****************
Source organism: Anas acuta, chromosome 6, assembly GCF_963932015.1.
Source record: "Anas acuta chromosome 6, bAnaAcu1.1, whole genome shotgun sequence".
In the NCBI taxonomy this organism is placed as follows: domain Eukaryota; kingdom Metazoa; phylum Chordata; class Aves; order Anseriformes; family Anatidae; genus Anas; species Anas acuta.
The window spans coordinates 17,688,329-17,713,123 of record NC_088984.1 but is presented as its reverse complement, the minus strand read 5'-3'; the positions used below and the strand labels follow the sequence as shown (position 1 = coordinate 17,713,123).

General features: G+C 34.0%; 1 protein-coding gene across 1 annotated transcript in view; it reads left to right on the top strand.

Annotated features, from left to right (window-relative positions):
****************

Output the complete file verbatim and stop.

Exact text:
Source organism: Anas acuta, chromosome 6, assembly GCF_963932015.1.
Source record: "Anas acuta chromosome 6, bAnaAcu1.1, whole genome shotgun sequence".
In the NCBI taxonomy this organism is placed as follows: domain Eukaryota; kingdom Metazoa; phylum Chordata; class Aves; order Anseriformes; family Anatidae; genus Anas; species Anas acuta.
The window spans coordinates 17,688,329-17,713,123 of record NC_088984.1 but is presented as its reverse complement, the minus strand read 5'-3'; the positions used below and the strand labels follow the sequence as shown (position 1 = coordinate 17,713,123).

General features: G+C 34.0%; 1 protein-coding gene across 1 annotated transcript in view; it reads left to right on the top strand.

Annotated features, from left to right (window-relative positions):